The Syrian ambassador to the U.S. didn't used to get many visitors.
Suddenly, his date book is filling up. What he makes of the new
American outreach—and how Syria hopes to gain from it.

By Dan Ephron
Newsweek
Updated: 6:02 p.m. ET April 23, 2007

Syria’s Suddenly Popular Man in Washington

April 23, 2007 - The inked-up pages of Imad Moustapha's date book have
a story to tell. In the first four months of 2007, the Syrian
ambassador to Washington has had more interaction with U.S. officials
than in all of 2005 and 2006. He has met with every single member of
the Senate Armed Services Committee. He coordinated the trips to
Damascus of at least three congressional delegations, including House
Speaker Nancy Pelosi's this month. He's even had talks with a senior
official in the State Department. (As further evidence of the warming
trend, Secretary of State Condoleezza Rice travels to Egypt next month
to meet with representatives of Iraq's neighbors, including Syria).
Many people in Washington still support the Bush administration's
strategy of shunning Syria for its alleged ties to terrorist groups
like Hizbullah and Hamas and its possible involvement in
the assassination two years ago of former Lebanese prime minister
Rafik Hariri. But Moustapha, a computer scientist by training, says
the isolation policy is unraveling. He spoke recently with NEWSWEEK's
Dan Ephron.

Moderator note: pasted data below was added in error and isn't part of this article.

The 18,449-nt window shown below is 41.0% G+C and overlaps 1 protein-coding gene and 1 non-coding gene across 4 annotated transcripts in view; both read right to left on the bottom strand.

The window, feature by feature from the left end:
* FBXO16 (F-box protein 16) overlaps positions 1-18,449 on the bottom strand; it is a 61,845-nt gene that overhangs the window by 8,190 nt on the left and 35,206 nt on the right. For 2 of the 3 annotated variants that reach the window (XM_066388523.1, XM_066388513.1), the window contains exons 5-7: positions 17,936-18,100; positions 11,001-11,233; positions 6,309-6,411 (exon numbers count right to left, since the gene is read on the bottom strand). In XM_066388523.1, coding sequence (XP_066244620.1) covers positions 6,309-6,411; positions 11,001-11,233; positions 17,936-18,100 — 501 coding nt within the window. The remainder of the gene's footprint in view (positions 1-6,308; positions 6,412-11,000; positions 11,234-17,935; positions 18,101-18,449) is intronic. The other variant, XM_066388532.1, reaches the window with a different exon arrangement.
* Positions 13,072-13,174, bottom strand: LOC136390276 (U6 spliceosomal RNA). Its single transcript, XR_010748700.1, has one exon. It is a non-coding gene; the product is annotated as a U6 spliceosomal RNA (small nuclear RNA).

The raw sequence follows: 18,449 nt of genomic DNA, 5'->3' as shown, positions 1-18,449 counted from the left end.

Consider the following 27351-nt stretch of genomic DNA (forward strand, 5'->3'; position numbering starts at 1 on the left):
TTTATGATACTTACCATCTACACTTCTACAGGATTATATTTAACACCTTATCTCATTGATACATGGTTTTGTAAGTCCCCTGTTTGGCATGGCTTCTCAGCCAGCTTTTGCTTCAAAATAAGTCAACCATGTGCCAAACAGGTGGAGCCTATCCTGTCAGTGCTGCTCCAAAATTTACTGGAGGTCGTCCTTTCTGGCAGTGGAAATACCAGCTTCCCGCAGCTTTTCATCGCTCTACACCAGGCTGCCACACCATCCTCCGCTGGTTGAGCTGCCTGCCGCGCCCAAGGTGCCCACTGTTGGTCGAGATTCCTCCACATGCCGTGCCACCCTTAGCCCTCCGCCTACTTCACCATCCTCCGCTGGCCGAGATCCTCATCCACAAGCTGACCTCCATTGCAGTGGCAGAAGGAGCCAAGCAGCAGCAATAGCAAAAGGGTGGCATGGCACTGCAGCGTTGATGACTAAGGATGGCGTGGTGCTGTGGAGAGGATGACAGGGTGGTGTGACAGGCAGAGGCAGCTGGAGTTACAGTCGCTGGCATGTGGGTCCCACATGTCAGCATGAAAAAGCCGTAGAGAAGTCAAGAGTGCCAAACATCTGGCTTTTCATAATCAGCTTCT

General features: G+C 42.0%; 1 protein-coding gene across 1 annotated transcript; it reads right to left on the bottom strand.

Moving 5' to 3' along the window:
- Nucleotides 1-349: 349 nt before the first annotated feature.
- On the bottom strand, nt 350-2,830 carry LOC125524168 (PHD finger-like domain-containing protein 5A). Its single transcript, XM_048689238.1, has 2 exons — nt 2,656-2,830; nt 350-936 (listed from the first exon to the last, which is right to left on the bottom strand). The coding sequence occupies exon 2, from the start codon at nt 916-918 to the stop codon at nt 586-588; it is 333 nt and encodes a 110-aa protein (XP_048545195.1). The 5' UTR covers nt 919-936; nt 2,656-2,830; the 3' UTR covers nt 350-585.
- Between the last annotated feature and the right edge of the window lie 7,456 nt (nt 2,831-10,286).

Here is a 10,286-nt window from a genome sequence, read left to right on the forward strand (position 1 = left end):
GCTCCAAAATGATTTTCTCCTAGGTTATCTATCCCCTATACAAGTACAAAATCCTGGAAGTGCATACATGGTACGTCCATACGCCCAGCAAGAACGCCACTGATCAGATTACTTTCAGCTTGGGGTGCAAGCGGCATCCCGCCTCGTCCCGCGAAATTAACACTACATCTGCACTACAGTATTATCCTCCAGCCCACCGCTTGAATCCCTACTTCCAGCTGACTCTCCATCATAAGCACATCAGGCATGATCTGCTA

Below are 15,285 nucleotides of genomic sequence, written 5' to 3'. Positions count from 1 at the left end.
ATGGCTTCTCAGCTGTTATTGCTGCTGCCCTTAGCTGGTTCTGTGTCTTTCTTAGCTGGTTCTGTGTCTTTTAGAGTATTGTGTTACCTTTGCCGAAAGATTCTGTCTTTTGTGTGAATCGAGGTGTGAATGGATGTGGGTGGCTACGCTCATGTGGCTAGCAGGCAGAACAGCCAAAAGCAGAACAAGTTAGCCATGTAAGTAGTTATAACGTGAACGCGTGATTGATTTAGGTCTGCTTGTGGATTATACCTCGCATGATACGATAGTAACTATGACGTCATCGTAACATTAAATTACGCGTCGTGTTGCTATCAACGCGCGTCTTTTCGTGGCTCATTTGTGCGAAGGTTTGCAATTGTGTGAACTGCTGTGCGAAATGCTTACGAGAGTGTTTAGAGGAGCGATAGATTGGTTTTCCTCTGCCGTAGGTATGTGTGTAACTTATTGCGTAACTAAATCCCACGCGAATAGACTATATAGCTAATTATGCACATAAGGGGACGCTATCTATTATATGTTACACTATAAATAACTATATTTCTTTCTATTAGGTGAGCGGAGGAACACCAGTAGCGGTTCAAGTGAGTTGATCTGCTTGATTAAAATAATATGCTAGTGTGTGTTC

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changed.
Chris Keeley

comes wrapped in red foil and purple tissue, this intricate figurine molded in the form of a Japanes

http://www.westword.com/2003-09-04/news/72-hour-party-people/full

comes wrapped in red foil and purple tissue, this intricate figurine molded in the form of a Japanese demon, with clawed feet, a mane of fire and a thick tongue jutting from a bloodthirsty smirk. Transparent, the size of a child's fist, it looks like a tiny ice carving or a statuette of glass. I

72-Hour Party People

Meth: It's not just for the white-trash crowd.

By David Holthouse 

Published: September 4, 2003

It comes wrapped in red foil and purple tissue, this intricate figurine molded in the form of a Japanese demon, with clawed feet, a mane of fire and a thick tongue jutting from a bloodthirsty smirk. Transparent, the size of a child's fist, it looks like a tiny ice carving or a statuette of glass. It is neither. In fact, it is 25 grams (a little less than one ounce) of nearly 100 percent pure crystallized methamphetamine hydrochloride, known on the streets of Asia as "Shabu." It was almost certainly manufactured in a clandestine laboratory in China, then shipped to the Philippines and on to Hawaii, and finally to Denver. Here it was purchased on the black market for $5,500 -- nearly five times the street value of an equivalent amount of cocaine and ten times that of low-grade, powdered crystal meth.